I received a request to read and review a book titled “The Abundant Not-for-Profit” written by Colleen Kelly and Lynda Gerty and the team at The Vantage Point. To be honest I agreed to give them my feedback on the book because I was intrigued by the title – what exactly is an abundant not-for-profit?
It didn’t take but the first page for me to be hooked by the premise of the book. If you’re like most not-for-profit leaders who are struggling to build a high-impact organizations under challenging budget constraints, this book was written for you.
Instead of just telling you what I thought of the book I’m going to share with you some of my favorite mind-bending quotes to give you small glimpse into what it means to be an abundant-not-for-profit. Once you’ve read the article, head over to The Vantage Point and pick up your copy. This is the resource development book you have been waiting for. I guarantee it.
The truth is few of us will ever have all the money we desire to do our good work. so, focusing on money first immediately limits what our organizations can accomplish.
The norm for leaders of organizations is to look at the budget and say “we have this much money so we can do this much mission.” Leaders with a people lens say, “we have big goals and we know many people with skills and talent. How can we achieve our goals by engaging all the right people?” they look first at the people available to do the work required to deliver the mission.
Becoming an abundant not-for-profit is about creating a new
organizational “people-lens” culture. A “people lens” is a term to define a specific way for not-for-profit organizations to attract, meaningfully engage and integrate all of the available and abundant talent in the community.
There is a huge – and widening – disconnect between what volunteers are seeking and what organizations are offering. Through stories, experiences and survey data, people have told us they look for these factors in their volunteer role:
• the mission of the organization must be compelling and important to them
• they want their role to impact the cause and make some difference
• they want to have a meaningful experience and use their skills, knowledge and expertise
• they want their role to have a clear start and end date
Many leaders find it challenging to imagine their organization as an abundant not-for-profit. They perceive abundance as requiring lots of money. When leaders instead focus on the abundance of talent, things change drastically. They then have the opportunity to determine what skills and contributions are required for success. They can consider how to attract and meaningfully engage people with those skills, whether salaried or not.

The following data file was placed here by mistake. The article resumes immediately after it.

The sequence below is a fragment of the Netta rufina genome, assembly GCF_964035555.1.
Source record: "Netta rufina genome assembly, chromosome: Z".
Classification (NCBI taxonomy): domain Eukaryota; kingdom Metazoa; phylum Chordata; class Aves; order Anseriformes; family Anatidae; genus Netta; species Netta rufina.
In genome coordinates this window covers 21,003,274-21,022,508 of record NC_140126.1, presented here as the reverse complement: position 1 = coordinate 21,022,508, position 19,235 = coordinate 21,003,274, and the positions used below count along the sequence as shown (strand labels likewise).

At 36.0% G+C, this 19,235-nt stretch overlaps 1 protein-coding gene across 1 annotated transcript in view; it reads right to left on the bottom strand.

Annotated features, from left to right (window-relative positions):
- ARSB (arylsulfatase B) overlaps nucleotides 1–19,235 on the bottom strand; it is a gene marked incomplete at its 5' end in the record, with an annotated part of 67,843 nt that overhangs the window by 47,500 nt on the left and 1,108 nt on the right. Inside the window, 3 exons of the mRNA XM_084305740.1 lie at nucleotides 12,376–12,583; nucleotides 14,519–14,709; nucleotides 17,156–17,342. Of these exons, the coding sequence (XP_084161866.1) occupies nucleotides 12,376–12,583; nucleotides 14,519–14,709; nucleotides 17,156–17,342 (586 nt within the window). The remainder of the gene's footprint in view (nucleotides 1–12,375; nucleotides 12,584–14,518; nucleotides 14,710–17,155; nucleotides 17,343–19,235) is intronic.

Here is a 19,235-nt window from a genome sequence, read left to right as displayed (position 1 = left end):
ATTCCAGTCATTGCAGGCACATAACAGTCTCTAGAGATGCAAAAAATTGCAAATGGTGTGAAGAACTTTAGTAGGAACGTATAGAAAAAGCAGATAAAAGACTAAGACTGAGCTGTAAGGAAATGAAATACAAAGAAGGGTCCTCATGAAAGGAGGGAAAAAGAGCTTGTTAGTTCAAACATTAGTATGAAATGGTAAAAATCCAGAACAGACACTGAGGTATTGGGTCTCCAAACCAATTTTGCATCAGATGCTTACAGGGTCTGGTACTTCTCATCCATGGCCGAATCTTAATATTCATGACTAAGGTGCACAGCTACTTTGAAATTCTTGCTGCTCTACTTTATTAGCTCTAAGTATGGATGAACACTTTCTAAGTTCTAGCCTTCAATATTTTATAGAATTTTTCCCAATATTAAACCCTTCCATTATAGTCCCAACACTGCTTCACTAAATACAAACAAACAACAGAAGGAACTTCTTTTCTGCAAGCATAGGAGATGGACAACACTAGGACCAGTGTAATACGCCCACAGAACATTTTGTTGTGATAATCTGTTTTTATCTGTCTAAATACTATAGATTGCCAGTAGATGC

Abundant not-for-profits begin with:
• A culture that recognizes and values salaried employees, board members and volunteers as equal contributors, part of one integrated team
• A focus on planning for the future to ensure the roles of all salaried
employees and knowledge philanthropists are relevant and meaningful for mission delivery
• A board that understands its governance role and sees talent as a strategic imperative
• Processes for hiring and developing an integrated team of salaried
employees and knowledge philanthropists that are extensive, clear and owned by everyone in the organization
• A focus on leadership competencies and a commitment to hiring leaders who can connect with, convene and delegate to highly skilled individuals
All these aspects of a people lens culture are key to building energized, high performing, sustainable organizations that engage the passion and brains of many individuals with unique talent. In many instances, they enable organizations to attract the very best talent available, the kind of high-level talent they might never be able to afford. As a result, organizations with a people lens culture are able to deliver their mission more effectively.
I agree with the authors in that money is not an organization’s biggest problem…having the ability to engage the talents of the knowledge philanthropists (volunteers) in their community is. The answers you are looking for are (often literally) right under your nose. If you’re worried about how you can build a high-impact organization even if you don’t have all the money you need, this is the book will tell you how. Pick up your copy today!